Review by Christopher Coleman
Seeing the name "EMMERICH" tied to a film generally brings me some measure of dread. With the exception of THE PATRIOT this dread usually turns out to be pretty well founded and the trailers for his most recent project 10,000 B.C. evoked no different response from me. It came as little surprise to see the name of HARALD KLOSER tied to the film ... given their relatively successful pairing for THE DAY AFTER TOMORROW. So now, with 10,000 B.C., Roland Emmerich and crew turn from the topic of civilization's end to its beginnings.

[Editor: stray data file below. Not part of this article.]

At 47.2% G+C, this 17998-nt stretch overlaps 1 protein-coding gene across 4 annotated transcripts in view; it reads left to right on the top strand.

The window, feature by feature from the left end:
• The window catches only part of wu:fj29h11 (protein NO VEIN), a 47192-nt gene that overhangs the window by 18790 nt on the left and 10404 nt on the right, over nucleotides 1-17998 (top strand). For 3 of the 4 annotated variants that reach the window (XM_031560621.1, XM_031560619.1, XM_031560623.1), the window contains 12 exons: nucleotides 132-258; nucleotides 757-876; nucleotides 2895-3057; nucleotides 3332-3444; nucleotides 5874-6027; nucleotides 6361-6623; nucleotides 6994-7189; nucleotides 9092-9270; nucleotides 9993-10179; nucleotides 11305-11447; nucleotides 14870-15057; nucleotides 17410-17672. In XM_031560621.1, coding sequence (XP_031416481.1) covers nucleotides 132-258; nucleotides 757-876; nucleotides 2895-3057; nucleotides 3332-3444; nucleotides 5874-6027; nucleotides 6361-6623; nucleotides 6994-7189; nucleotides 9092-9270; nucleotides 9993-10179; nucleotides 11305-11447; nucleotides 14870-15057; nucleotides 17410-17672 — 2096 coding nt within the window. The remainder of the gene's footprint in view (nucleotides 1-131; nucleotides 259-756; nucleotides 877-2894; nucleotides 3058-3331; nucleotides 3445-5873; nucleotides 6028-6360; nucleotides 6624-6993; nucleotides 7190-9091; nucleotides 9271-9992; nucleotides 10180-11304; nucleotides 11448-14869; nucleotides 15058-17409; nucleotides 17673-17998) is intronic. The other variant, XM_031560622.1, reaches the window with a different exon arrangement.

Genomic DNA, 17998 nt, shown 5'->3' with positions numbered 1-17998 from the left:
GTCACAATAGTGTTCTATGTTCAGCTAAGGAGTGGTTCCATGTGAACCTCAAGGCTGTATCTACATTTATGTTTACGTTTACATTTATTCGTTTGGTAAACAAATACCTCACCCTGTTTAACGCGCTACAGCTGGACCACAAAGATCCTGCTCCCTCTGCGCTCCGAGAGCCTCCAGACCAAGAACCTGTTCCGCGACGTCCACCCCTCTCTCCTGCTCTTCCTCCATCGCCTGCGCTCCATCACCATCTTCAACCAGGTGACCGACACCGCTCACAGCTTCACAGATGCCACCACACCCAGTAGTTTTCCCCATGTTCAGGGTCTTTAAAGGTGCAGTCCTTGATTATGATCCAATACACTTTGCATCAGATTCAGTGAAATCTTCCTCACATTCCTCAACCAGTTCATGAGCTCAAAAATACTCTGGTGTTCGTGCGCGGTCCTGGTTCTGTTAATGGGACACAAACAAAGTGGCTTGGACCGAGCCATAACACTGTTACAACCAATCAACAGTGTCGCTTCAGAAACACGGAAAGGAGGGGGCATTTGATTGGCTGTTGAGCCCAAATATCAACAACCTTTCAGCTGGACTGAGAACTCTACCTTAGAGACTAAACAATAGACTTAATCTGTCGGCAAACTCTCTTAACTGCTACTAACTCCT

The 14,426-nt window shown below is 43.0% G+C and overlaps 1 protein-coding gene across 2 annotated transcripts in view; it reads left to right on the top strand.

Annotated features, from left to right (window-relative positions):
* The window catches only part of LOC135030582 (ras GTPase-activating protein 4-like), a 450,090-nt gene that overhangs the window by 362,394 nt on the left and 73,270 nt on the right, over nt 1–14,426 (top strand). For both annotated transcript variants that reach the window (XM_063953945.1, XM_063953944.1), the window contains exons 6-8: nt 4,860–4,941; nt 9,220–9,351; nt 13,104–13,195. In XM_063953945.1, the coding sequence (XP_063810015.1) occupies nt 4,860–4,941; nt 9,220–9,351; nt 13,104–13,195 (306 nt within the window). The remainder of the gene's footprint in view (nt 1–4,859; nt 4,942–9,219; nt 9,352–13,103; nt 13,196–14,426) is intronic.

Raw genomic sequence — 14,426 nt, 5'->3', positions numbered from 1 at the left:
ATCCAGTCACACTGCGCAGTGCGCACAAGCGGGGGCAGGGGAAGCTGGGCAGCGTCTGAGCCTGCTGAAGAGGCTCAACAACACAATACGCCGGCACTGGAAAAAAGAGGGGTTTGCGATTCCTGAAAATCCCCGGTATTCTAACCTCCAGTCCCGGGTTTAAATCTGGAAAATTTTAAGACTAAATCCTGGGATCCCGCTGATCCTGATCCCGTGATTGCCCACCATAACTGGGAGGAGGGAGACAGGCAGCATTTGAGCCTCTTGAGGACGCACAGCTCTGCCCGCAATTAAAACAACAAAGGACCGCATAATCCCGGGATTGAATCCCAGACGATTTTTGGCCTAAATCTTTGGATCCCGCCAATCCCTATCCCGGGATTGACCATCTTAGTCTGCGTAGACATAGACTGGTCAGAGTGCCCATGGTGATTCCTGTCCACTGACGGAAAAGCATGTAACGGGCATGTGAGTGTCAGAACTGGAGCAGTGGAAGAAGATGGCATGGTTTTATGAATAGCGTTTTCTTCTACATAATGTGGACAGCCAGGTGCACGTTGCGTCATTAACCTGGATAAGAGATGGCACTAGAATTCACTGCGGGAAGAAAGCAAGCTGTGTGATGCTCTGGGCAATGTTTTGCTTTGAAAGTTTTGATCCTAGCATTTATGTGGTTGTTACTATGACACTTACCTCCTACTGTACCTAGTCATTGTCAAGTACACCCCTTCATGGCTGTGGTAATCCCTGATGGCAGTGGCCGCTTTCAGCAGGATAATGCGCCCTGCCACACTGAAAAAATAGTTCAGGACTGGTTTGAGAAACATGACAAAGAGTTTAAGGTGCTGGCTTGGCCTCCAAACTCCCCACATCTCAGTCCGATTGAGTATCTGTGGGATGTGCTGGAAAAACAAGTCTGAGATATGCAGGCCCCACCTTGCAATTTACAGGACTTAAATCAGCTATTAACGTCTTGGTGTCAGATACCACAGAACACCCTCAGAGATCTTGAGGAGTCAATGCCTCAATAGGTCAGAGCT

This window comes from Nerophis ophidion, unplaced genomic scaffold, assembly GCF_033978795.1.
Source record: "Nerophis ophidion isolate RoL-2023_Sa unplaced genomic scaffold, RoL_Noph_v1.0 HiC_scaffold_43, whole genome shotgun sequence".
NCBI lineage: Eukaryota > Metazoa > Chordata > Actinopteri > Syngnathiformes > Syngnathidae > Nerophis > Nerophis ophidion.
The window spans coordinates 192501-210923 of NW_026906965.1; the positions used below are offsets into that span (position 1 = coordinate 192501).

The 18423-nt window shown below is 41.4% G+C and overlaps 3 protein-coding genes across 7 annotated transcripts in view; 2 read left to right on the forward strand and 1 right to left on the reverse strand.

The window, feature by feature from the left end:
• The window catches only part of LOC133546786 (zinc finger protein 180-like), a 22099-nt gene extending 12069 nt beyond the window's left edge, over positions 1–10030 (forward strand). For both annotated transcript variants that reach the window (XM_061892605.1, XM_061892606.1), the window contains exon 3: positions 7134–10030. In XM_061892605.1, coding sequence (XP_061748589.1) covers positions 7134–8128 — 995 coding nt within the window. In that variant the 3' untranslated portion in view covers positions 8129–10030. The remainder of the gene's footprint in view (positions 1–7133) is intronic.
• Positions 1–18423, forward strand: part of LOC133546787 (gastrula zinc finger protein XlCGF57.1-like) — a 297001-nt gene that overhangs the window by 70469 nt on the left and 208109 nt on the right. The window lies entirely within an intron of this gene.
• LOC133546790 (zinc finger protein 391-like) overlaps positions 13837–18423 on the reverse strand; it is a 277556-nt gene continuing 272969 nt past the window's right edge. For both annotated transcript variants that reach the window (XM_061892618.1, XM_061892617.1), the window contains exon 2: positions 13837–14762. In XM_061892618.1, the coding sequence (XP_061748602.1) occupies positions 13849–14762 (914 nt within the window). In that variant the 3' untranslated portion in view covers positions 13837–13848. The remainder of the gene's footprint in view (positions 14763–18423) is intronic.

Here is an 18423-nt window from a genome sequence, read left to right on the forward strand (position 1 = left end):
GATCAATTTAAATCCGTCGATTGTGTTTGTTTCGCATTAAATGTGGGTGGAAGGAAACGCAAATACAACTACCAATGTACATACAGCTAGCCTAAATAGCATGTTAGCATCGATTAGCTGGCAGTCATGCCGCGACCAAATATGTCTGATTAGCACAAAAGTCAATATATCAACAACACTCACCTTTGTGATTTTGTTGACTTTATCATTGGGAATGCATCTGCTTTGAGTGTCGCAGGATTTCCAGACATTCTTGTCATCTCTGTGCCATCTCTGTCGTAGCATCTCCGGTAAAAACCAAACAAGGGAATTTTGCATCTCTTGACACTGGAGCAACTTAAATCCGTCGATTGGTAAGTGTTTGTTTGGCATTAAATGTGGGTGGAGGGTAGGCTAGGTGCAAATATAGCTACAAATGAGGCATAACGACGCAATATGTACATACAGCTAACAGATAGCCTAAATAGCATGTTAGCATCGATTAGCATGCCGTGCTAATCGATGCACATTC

With a bit of an uneasy grin, I have to say that 10,000 B.C. wasn't as dreadful as I had given it room to be, but it was still far from anything people will be talking about nine months from now...or even nine weeks. As it has been described elsewhere - 10,000 B.C. is an odd mashup of APOCLYPTO and ICE AGE, only nowhere as intense or intentionally humorous as either of those two films. The film has even managed to drum up some racial controversies and perhaps that is what will keep anyone discussing the film for those nine weeks. The simplified story of a persecuted people, a prophesied savior, and a destined-love form the backbone of a story which goes on to incorporate shades of so many other previous films that no one review could recount them all. Originally, the marketing of 10,000 B.C. left some to wonder if there was any dialogue at all in the film a la the classic, QUEST FOR FIRE. Unfortunately, indeed there was dialogue and it sadly matched the overall flatness of the film. As disappointing as the the movie may have been, there is always a possible silver-lining for the film music community, which is the film's score. The question is, "Are Harald Kloser and Thomas Wander able to rescue 10,000 B.C. from the lethal fangs of poor writing, acting and inconsistent CGI?"